In the 1990s, Dunfermline and Airdrie built up a rivalry that began when the Pars were awarded a dubious penalty kick late in a 1991 League Cup semi final between the teams. After Derek McWilliams scored, Dunfermline then went onto win the tie after extra time in a penalty shoot out. From that moment, the clubs - not linked geographically or for any other reason historically - became rivals for a few years, and meetings were often bad-tempered affairs. Dunfermline had 2 players red carded in a 1993 League game at East End Park when Airdrie visited, and in 1994, at the last game at Airdrie's Broomfield ground, the home side defeated Dunfermline 1-0 to damage Dunfermline's First Division title hopes, which the Airdrie fans celebrated as if they had won the league themselves. A couple of years later, a section of the Airdrie support then showed disrespect during a minute's silence to mark the death of Norrie McCathie. As years passed, however, and the group of players and managers that had taken part in most of the early/mid 1990s clashes left each club or retired, Airdrie gradually became just another club to Dunfermline. Their move to the Shyberry Excelsior Stadium also diluted the atmosphere between the clubs during games. All of the factors and changes covered above could now also apply to an even bigger rival, and our opponents on Saturday - Falkirk.
Dunfermline and Falkirk's rivalry grew through the 1980s into the 90s. Relations between the 2 sets of fans reached a low point in 1996, at Falkirk's Brockville ground, when a section of Falkirk fans on the terracing made the sound of gas escaping, a reference to Norrie McCathie's death. I was on the terracing that evening, and a riot almost broke out such was the fury among the Pars support. Some tried to get to the other side of the fence that separated the supporters. The atmosphere was dangerously ugly, and this continued for several years. In many ways, Falkirk became Dunfermline's fiercest rivals, even more so than the traditional Fife rivalry with Raith Rovers. While we always wanted to defeat Raith, their position as the "Wee Team" is summed up in the lyrics of a song that is still sung by Pars fans to this day - "we don't even hate you, you're just a wee team."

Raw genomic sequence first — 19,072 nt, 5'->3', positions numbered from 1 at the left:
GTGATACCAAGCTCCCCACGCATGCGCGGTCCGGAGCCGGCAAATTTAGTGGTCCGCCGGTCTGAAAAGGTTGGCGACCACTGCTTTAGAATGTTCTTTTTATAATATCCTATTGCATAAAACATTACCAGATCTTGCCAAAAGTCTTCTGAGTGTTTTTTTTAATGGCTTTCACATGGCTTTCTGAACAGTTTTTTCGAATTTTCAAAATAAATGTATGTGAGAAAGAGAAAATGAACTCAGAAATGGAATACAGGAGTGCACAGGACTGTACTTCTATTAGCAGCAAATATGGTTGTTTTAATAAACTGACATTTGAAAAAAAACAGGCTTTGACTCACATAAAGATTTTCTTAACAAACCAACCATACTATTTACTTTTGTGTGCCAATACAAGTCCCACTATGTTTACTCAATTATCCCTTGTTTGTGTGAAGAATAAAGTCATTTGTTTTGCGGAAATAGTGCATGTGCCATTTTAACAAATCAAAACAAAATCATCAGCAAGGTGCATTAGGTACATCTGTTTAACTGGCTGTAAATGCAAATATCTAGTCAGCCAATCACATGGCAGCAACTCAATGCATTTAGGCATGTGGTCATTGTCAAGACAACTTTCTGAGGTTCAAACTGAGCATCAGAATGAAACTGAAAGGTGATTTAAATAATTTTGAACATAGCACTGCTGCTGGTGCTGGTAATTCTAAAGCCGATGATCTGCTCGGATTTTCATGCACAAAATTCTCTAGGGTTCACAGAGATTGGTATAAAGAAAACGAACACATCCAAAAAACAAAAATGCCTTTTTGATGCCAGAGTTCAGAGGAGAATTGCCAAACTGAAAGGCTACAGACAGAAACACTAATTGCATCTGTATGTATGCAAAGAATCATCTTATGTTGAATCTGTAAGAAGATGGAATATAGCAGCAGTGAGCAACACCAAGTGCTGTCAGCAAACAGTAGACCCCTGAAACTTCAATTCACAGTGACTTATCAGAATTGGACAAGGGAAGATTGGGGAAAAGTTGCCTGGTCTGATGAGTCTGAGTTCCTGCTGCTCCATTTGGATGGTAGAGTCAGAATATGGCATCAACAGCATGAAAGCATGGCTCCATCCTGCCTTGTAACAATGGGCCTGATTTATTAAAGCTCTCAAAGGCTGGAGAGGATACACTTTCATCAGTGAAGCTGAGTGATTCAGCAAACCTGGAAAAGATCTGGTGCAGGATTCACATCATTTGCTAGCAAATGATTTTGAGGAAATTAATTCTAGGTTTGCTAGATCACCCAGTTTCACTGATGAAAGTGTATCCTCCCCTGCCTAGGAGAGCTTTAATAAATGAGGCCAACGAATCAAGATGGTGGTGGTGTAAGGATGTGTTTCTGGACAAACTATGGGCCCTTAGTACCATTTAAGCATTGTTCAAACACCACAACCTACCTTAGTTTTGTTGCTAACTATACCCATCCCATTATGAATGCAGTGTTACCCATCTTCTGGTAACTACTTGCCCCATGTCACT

Not so with Falkirk - the clubs, similar in size and supporter base, and both having ambitions to establish themselves in the top division, continued to have an active dislike of each other.
Then something gradually began to change. The comparison with the Airdrie situation could be made again. Falkirk moved from Brockville to a modern, purpose built new stadium on the edge of town, imaginatively titled The Falkirk Stadium. Away days at Falkirk, so full of fire and venom at Brockville, now became almost soulless in the new stadium, which has never been completed, one side of the ground missing a stand, and the 2 sets of fans being kept apart before, during and - for the most part - after games. Pars fans occupy the away stand behind a goal, and although songs are sung back and forward, the distance between the supporters has the effect of watering down the atmosphere. What also hasn't helped is the Dunfermline team's awful record at Falkirk in recent years, typified by this season's timid displays, losing 2-0 and 2-1, and with the on-field temperature rarely rising above lukewarm. Games between the teams at East End Park have also been largely forgetful, and lacking in the feel and emotions of past decades.
The Airdrie and Falkirk comparisons could be due to the sanctification of modern football. Were the Bairns to have remained at Brockville - as Ayr United have done at Somerset Park - the chances are we would still relish an away day at Falkirk on the terracing, in pie-hurling distance of our rival's fans. Instead, we are a hundred yards apart and the action on the pitch also fails to raise the temperature, a pale shadow of the battles of Brockville. There is also the theory that there was never a solid foundation or concrete reason for the former intense rivalry, and so it was inevitable that it would eventually fade away.
In 2017, the Pars and the Bairns are like a divorced couple who once hated each other but, with the passing of time and no real foundation for continuing any bad feeling, now meet up at mutual friends' weddings or parties 4 times a year, and while they will never be friends, they tolerate each other.
3 points on Saturday would still be relished, even if games against our visitors from across the Kincardine Bridge no longer have the same passion.